- The Washington Times - Thursday, June 17, 2004

Bradford Wilcox is the author of the new book “Soft Patriarchs, New Men: How Christianity Shapes Fathers and Husbands.” A Roman Catholic and father of three, Mr. Wilcox says his research indicates that “a neotraditional model of fatherhood” is correlated with higher levels of commitment to family life and lower levels of divorce.

An assistant professor of sociology at the University of Virginia, Mr. Wilcox’s research is based on two major studies — the National Survey of Families and Households, and the Survey of Adults and Youth that included information on family interaction and religious affiliation.

Question: In doing the study for and writing this book, what did you seek to accomplish?

Answer: My hope is that the study might contribute in some way to a cease-fire in the culture wars we have … between feminists and religious conservatives. I think we need to recognize that the reality on the ground is that fathers who are religious conservatives are actually, in many ways, quite progressive in their approach to family life.

Q: How does religion influence the way fathers act toward their families?

A: Basically, religion domesticates men in ways that make them more attentive to the ideals and aspirations of their wives and children. Men who attend religious services, especially evangelical and Protestant men, are more likely to spend one-on-one time with their kids and be involved in youth activities. They are also more likely to attend social events with their wives. And their wives are more likely to report high levels of affection.

Religious participation, particularly among evangelical Protestants, is more likely to turn the hearts of men towards their wives and families.

Q: Why is regular religious participation and attendance stressed instead of simple religious affiliation?

A: Attendance in general does four things. One is that basically it gives men a sense that their roles as fathers have kind of a divine sanction to them. By regularly attending they are getting this message that God is interested in what they are doing as fathers.

The second thing is that there are certain norms, such as the golden rule, taught in religious settings; and just getting that message in churches and synagogues basically helps motivate fathers to pay more attention to their children and take their family roles seriously.

The third is that the social networks that one encounters in religious congregations tend to be family focused. Basically you are encountering lots of other families who are also more likely to be interested in the parent enterprise.

The fourth thing that religious congregations do is provide opportunities for fathers to do things with their children. For instance, one thinks of father-daughter dances, or summer family retreats, or helping out with the church youth group — or some churches have basketball leagues. These activities provide direct opportunities for them to spend time with their kids.

Q: How does this active religious participation help husband-and-wife relationships?

A: Since the 1970s, evangelical Protestant churches and family organizations have expressed more and more concern about the state of the American family and about the state of the popular culture. They have told their members that they need to do more to help strengthen their families, because their conviction is that the family is under siege.

I think that currently in the United States, two-thirds of all divorces are initiated by women. One of the key factors in promoting marital stability is making sure wives are happy. In literature coming out of our evangelical subculture, men are being encouraged to take care of the emotional side of their marriages.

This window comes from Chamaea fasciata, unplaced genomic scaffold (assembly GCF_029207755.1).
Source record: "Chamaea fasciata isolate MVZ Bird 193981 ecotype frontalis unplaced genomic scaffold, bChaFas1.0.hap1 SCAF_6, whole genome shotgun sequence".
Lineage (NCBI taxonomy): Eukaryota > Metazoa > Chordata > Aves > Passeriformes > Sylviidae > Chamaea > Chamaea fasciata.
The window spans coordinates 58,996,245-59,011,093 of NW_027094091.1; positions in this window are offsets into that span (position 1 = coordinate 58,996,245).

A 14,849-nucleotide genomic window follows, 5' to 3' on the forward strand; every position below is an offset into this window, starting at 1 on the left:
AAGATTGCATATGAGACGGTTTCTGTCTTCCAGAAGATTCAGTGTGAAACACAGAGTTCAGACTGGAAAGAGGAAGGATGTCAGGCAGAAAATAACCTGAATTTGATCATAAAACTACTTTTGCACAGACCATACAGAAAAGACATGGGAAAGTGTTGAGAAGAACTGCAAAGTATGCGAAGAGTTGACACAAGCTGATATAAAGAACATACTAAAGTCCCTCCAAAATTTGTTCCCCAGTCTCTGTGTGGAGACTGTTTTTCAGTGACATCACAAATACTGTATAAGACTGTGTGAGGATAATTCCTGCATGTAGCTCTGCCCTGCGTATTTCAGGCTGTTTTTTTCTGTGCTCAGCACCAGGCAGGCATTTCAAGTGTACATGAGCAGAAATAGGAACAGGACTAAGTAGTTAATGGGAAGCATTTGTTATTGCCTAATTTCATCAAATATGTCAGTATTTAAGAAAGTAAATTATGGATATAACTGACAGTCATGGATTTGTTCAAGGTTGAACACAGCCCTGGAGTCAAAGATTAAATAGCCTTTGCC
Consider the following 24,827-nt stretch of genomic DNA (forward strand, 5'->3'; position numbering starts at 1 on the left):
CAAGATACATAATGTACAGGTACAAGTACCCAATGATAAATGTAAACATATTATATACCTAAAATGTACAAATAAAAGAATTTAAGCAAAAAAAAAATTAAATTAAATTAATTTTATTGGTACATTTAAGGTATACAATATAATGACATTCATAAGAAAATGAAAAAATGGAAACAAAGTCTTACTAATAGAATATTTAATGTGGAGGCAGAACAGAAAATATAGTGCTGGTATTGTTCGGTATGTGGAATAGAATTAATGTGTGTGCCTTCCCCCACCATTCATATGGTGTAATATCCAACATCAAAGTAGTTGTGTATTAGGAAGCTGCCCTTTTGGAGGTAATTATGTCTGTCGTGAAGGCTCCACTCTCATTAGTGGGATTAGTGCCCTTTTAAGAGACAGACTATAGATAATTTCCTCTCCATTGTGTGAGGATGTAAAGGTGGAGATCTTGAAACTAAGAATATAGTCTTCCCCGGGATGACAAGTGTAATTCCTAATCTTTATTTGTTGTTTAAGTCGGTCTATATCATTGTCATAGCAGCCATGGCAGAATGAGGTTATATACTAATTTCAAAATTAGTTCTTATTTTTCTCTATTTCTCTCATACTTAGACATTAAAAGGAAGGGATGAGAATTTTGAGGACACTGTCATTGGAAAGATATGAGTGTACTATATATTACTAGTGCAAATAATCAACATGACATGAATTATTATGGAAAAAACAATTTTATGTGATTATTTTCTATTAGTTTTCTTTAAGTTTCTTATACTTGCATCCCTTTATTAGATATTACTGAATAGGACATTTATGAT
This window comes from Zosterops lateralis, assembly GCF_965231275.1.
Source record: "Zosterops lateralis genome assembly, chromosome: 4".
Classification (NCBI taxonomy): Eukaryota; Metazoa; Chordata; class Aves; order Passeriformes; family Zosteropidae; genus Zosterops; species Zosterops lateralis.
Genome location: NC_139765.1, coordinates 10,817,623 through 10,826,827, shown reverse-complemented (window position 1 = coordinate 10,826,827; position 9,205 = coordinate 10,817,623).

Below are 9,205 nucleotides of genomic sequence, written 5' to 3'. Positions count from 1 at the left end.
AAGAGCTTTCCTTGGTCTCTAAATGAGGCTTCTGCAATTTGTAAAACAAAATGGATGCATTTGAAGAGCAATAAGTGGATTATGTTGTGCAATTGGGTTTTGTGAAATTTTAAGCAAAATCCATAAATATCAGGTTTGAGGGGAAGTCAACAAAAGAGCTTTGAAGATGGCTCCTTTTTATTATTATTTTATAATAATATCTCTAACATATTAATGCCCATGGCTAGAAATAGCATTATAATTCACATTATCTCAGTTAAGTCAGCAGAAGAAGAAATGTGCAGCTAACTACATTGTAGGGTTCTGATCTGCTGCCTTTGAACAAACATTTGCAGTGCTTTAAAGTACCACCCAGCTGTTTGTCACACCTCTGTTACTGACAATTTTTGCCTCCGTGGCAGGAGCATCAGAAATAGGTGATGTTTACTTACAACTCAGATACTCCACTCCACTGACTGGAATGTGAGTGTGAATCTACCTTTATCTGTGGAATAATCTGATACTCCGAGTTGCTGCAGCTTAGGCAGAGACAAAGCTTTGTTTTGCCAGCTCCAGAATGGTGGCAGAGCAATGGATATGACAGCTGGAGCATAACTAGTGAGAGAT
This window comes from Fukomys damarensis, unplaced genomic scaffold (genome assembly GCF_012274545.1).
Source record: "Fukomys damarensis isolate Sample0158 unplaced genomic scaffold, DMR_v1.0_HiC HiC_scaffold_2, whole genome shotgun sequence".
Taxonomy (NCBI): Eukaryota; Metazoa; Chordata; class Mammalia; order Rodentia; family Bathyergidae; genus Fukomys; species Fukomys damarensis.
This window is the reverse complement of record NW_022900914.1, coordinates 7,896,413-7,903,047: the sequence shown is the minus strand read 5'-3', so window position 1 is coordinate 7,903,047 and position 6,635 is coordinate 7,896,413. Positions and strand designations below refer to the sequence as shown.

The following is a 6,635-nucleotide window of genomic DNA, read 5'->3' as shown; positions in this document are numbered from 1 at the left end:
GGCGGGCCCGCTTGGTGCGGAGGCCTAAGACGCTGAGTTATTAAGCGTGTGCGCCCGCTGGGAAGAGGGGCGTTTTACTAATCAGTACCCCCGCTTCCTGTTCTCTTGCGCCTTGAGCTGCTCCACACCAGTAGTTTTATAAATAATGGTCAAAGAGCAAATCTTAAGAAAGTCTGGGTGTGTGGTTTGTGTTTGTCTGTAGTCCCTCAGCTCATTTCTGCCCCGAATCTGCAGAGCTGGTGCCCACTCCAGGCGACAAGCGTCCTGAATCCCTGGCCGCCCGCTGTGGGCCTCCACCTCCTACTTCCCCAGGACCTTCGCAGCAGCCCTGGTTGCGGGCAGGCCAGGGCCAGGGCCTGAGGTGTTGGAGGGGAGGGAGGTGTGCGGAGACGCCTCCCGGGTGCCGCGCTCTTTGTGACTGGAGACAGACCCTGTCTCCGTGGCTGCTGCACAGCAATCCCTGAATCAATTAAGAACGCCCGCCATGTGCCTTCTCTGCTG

Q: Your book mentions a study in which evangelical Protestant wives whose husbands attend church regularly report the lowest levels of domestic violence of any group studied. However, Protestant men are often stereotyped as oppressing women. Why the discrepancy?

A: In 1998, the Southern Baptist Convention released a statement basically affirming male headship in the home. That statement generated a lot of press attention and commentary. In particular, Steve and Cokie Roberts wrote something at the time claiming that this type of message would “clearly lead to abuse, both physical and emotional.”

What people don’t always realize is that these same [religious] institutions often talk a lot about the family responsibilities to which men should attend. Your typical Evangelical Joe pays a lot of attention to his responsibilities in the family and not just being the leader of his family. It’s the message of responsibility and love.

Q: Which group has the highest rate of domestic violence?

A: Interestingly, the nominal evangelicals who don’t attend services with any regularity have the highest rates of domestic violence.

Q: Why is that?

A: There could be a whole host of things going on here, but I’m speculating that the active evangelical men encounter a message that their headship is connected to loving their families, whereas the nominal evangelical men don’t have any religious context. They aren’t encountering people in the congregation who are encouraging them to channel their idea of headship in a positive direction.

Q: What do you think has brought evangelical men to this place?

A: I think it’s important to note that I think one of the reasons they do such a good job nowadays is that they take to heart the feminist concern that historically men have not done such a good job paying attention to the needs of their wives and children.

Both feminists and religious conservatives spend a good bit of time criticizing one another, and I think one of the findings of this book is that if you pay attention to men with religious convictions, they would be judged by most feminists as doing a pretty good job.

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